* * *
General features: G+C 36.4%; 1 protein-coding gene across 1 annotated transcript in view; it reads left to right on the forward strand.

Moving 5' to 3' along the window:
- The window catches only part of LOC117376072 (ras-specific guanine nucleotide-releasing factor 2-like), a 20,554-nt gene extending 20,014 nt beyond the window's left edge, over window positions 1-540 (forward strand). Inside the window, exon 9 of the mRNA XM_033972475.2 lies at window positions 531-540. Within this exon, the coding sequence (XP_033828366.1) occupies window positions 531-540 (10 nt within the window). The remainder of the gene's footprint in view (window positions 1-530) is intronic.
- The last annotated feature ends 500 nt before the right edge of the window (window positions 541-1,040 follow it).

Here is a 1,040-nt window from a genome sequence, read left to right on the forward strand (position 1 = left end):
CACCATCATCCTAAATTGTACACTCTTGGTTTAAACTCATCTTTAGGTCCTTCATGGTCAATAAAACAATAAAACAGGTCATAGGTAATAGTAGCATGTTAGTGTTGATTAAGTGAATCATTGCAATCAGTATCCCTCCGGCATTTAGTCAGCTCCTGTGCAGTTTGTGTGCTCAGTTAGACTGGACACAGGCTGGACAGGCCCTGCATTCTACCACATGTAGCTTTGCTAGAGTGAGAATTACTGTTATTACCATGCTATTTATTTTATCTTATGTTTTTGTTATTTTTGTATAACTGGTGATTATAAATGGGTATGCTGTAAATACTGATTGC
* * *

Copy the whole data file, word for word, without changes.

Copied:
General features: G+C 36.4%; 1 protein-coding gene across 1 annotated transcript in view; it reads left to right on the forward strand.

Moving 5' to 3' along the window:
- The window catches only part of LOC117376072 (ras-specific guanine nucleotide-releasing factor 2-like), a 20,554-nt gene extending 20,014 nt beyond the window's left edge, over window positions 1-540 (forward strand). Inside the window, exon 9 of the mRNA XM_033972475.2 lies at window positions 531-540. Within this exon, the coding sequence (XP_033828366.1) occupies window positions 531-540 (10 nt within the window). The remainder of the gene's footprint in view (window positions 1-530) is intronic.
- The last annotated feature ends 500 nt before the right edge of the window (window positions 541-1,040 follow it).

Here is a 1,040-nt window from a genome sequence, read left to right on the forward strand (position 1 = left end):
CACCATCATCCTAAATTGTACACTCTTGGTTTAAACTCATCTTTAGGTCCTTCATGGTCAATAAAACAATAAAACAGGTCATAGGTAATAGTAGCATGTTAGTGTTGATTAAGTGAATCATTGCAATCAGTATCCCTCCGGCATTTAGTCAGCTCCTGTGCAGTTTGTGTGCTCAGTTAGACTGGACACAGGCTGGACAGGCCCTGCATTCTACCACATGTAGCTTTGCTAGAGTGAGAATTACTGTTATTACCATGCTATTTATTTTATCTTATGTTTTTGTTATTTTTGTATAACTGGTGATTATAAATGGGTATGCTGTAAATACTGATTGC